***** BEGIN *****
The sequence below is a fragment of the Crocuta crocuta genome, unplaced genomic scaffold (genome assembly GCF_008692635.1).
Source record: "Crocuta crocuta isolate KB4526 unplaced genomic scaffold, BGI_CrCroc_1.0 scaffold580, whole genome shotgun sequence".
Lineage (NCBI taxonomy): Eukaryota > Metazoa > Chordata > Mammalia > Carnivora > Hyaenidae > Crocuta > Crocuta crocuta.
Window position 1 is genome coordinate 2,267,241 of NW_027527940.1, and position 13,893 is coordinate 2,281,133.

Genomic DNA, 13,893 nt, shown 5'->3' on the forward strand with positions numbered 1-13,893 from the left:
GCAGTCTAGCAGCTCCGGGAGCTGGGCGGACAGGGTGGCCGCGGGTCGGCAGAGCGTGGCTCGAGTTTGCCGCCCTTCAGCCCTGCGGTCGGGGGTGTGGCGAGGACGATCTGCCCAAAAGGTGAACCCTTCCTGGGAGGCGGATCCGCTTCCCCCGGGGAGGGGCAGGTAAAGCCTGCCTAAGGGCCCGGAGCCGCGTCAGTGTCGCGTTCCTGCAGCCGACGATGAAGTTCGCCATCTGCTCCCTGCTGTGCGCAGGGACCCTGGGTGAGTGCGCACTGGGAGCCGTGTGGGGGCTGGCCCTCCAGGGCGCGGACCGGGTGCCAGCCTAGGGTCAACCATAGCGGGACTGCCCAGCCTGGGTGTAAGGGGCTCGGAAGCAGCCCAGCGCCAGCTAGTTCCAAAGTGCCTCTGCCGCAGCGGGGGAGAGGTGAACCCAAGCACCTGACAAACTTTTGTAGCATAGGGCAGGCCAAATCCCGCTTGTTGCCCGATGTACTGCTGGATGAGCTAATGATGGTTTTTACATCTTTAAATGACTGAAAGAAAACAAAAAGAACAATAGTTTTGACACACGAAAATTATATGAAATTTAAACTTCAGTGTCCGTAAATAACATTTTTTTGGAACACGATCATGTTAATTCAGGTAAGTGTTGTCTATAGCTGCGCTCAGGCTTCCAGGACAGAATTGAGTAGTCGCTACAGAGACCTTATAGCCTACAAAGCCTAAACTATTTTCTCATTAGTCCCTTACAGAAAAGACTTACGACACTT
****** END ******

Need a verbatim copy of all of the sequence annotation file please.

The sequence below is a fragment of the Crocuta crocuta genome, unplaced genomic scaffold (genome assembly GCF_008692635.1).
Source record: "Crocuta crocuta isolate KB4526 unplaced genomic scaffold, BGI_CrCroc_1.0 scaffold580, whole genome shotgun sequence".
Lineage (NCBI taxonomy): Eukaryota > Metazoa > Chordata > Mammalia > Carnivora > Hyaenidae > Crocuta > Crocuta crocuta.
Window position 1 is genome coordinate 2,267,241 of NW_027527940.1, and position 13,893 is coordinate 2,281,133.

Genomic DNA, 13,893 nt, shown 5'->3' on the forward strand with positions numbered 1-13,893 from the left:
GCAGTCTAGCAGCTCCGGGAGCTGGGCGGACAGGGTGGCCGCGGGTCGGCAGAGCGTGGCTCGAGTTTGCCGCCCTTCAGCCCTGCGGTCGGGGGTGTGGCGAGGACGATCTGCCCAAAAGGTGAACCCTTCCTGGGAGGCGGATCCGCTTCCCCCGGGGAGGGGCAGGTAAAGCCTGCCTAAGGGCCCGGAGCCGCGTCAGTGTCGCGTTCCTGCAGCCGACGATGAAGTTCGCCATCTGCTCCCTGCTGTGCGCAGGGACCCTGGGTGAGTGCGCACTGGGAGCCGTGTGGGGGCTGGCCCTCCAGGGCGCGGACCGGGTGCCAGCCTAGGGTCAACCATAGCGGGACTGCCCAGCCTGGGTGTAAGGGGCTCGGAAGCAGCCCAGCGCCAGCTAGTTCCAAAGTGCCTCTGCCGCAGCGGGGGAGAGGTGAACCCAAGCACCTGACAAACTTTTGTAGCATAGGGCAGGCCAAATCCCGCTTGTTGCCCGATGTACTGCTGGATGAGCTAATGATGGTTTTTACATCTTTAAATGACTGAAAGAAAACAAAAAGAACAATAGTTTTGACACACGAAAATTATATGAAATTTAAACTTCAGTGTCCGTAAATAACATTTTTTTGGAACACGATCATGTTAATTCAGGTAAGTGTTGTCTATAGCTGCGCTCAGGCTTCCAGGACAGAATTGAGTAGTCGCTACAGAGACCTTATAGCCTACAAAGCCTAAACTATTTTCTCATTAGTCCCTTACAGAAAAGACTTACGACACTT